Ghana LGBTQ+ activists see church blessings as distant luxury

Same-sex couple, Naa Shika, 37, a fetish priestess, and her partner Kay, 27, a human rights activist, sit together during a discussion on the topic of Fiducia Supplicans, a Declaration approved by Pope Francis, that allows Catholic priests to bless same-sex couples, in Accra, Ghana on January 23, 2024.

Photo credit: Reuters

In a country where religious leaders openly condemn homosexuality and gay sex is punishable with jail time, Ghanaian couple Kay and Naa Shika fear more for their lives and safety than whether a church will bless their same-sex union.

They have lived together for eight months, hiding their relationship by pretending to be sisters, even as they face gossip that risks spilling into hostility due to suspicions about their sexual orientation.

"We are not safe," said 27-year-old Kay, a lesbian woman who spoke to Reuters in the capital Accra on condition that her and her partner's real names were not used.

Their precarious situation has not been helped by a landmark ruling in December, approved by Pope Francis, to allow Roman Catholic priests to administer blessings to same-sex couples.

The move, which has met particularly strong resistance and in some cases rejection from African bishops, has fuelled resentment rather than acceptance of the gay community among Catholics in Ghana, Kay said.

The Ghana Catholic Bishops' Conference has said that it cannot comply. Father Dominic Maximilian Ofori told Reuters he feared the Pope’s stance had annoyed many Ghanaian Catholics.

In January, Pope Francis said Africans were "a special case" in apparent acknowledgement of the pushback his decision unleashed.

Mob Justice

Kay, a former Methodist, and an LGBTQ+ advocate, is not surprised by the backlash and sees church blessings as a luxury for the future since Ghanaian gay people still struggle to live and identify as themselves openly.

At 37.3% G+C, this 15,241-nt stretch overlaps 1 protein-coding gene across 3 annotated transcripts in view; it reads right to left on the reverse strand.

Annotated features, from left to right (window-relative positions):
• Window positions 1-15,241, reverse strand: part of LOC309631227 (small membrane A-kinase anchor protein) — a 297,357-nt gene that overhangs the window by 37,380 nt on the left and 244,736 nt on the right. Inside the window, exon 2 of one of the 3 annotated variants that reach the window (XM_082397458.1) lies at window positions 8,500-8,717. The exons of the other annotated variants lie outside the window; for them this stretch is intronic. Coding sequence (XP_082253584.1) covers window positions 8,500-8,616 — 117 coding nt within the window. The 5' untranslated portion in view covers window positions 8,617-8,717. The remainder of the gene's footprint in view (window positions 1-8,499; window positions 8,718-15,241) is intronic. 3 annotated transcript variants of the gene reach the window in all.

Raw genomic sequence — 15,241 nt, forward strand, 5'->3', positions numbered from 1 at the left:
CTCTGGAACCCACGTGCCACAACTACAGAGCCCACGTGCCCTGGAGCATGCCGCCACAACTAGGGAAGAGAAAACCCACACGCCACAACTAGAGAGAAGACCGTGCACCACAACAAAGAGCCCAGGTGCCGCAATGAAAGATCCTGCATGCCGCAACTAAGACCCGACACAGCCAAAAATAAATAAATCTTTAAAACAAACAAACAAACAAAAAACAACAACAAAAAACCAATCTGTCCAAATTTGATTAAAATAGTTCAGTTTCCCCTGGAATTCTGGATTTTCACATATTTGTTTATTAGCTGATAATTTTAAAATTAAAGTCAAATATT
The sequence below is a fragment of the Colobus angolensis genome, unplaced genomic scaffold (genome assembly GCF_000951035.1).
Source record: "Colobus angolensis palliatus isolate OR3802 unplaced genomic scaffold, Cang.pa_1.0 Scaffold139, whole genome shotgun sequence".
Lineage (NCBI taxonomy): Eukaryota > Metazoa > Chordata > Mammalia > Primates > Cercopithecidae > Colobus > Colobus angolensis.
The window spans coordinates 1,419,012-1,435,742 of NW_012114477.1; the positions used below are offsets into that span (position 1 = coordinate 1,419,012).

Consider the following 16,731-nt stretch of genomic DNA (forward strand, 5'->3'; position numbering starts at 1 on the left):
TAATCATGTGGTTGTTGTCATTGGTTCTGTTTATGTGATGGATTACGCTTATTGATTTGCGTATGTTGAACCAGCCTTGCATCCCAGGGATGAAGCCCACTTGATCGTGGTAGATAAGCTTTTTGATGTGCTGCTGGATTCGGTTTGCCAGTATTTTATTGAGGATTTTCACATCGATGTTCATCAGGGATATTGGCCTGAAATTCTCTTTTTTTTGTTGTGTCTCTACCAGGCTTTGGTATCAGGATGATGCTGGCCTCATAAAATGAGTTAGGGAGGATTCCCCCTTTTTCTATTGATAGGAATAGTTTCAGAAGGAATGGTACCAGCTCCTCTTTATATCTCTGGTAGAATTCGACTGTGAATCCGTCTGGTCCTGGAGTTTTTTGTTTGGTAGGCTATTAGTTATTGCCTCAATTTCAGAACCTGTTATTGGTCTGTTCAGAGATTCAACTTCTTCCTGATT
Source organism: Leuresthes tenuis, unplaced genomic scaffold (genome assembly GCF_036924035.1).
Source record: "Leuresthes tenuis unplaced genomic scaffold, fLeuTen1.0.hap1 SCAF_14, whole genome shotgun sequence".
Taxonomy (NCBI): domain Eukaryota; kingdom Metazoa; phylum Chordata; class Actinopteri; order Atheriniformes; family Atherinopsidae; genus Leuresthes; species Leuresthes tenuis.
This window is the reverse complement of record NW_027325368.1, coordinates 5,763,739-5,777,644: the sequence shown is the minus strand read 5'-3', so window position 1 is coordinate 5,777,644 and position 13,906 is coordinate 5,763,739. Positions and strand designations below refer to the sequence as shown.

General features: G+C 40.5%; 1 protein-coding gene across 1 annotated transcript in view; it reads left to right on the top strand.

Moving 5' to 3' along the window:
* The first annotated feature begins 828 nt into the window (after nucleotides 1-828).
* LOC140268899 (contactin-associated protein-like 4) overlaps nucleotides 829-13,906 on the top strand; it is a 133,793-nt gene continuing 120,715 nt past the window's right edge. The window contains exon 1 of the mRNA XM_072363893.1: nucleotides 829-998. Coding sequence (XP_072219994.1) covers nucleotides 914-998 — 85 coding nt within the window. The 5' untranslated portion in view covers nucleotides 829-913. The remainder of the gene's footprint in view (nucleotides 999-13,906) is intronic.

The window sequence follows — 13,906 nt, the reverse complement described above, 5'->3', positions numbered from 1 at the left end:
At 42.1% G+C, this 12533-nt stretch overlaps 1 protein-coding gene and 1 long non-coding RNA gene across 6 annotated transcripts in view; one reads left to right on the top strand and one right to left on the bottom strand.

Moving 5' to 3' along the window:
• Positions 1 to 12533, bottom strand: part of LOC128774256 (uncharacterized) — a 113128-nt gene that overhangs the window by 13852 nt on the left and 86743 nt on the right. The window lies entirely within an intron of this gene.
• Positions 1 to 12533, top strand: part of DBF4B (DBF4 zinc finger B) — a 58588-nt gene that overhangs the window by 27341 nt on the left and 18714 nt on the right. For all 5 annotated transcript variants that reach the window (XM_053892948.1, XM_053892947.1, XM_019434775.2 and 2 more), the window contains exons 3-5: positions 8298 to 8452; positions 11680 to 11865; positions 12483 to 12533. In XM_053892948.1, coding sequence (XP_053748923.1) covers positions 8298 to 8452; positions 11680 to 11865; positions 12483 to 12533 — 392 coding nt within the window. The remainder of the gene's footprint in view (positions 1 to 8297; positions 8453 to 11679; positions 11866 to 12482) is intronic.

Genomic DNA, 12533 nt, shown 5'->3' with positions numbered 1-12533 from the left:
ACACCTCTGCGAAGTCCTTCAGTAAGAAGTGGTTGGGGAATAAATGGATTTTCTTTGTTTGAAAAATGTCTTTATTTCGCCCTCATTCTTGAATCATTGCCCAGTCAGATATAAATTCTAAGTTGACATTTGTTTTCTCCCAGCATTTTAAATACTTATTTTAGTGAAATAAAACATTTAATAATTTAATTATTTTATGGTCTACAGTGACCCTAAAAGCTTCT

"What is the use (of a blessing) if my partner and I can’t hold hands and walk down the street," she said. "Even when we don’t identify openly, some people, based on rumours, can harm us mentally or even physically."

There is no comprehensive data on the abuse LGBTQ+ people face in Ghana, but local news is filled with reports of suspected gay and transgender people suffering mob justice countrywide. Few such incidents make it to the courts.

Kay said opposition to the Pope's move had increased calls for the quick passage of a bill that would further criminalise same-sex relations and being transgender, as well as any advocacy for LGBTQ+ rights.

Gay sex is already punishable by up to three years in prison. A coalition of Christian, Muslim, and traditional leaders has sponsored the new legislation, which is favoured by most lawmakers, that would punish the promotion of LGBTQ+ rights with up to 10 years in prison.

It also encourages those accused of homosexuality to submit to conversion therapy, which claims to change sexual orientation, in exchange for reduced sentences.

Emmanuel K. G. Hailord, a student and LGBTQ+ activist, agreed with Kay that it would take a long time for socially conservative Ghana to change. He wants LGBTQ+ members in Ghana and elsewhere to start their own, more accepting branches of the Catholic Church and other religions.

"It’s better than cramping ourselves in a room and dying inside," he said. "You have to be yourself instead of being in a closet, although it is scary."

Kay and her 30-year-old partner, a traditional priestess, look forward to a future where they can formalise their marriage in an LGBTQ+-friendly church, but in the meantime they also wish for more acceptance.

"As a couple, all we demand of people is love your neighbour. The typical Ghanaian family values preach love for one another. Gay people belong to families and if you love us, you should respect and protect us, not harm us," Kay said.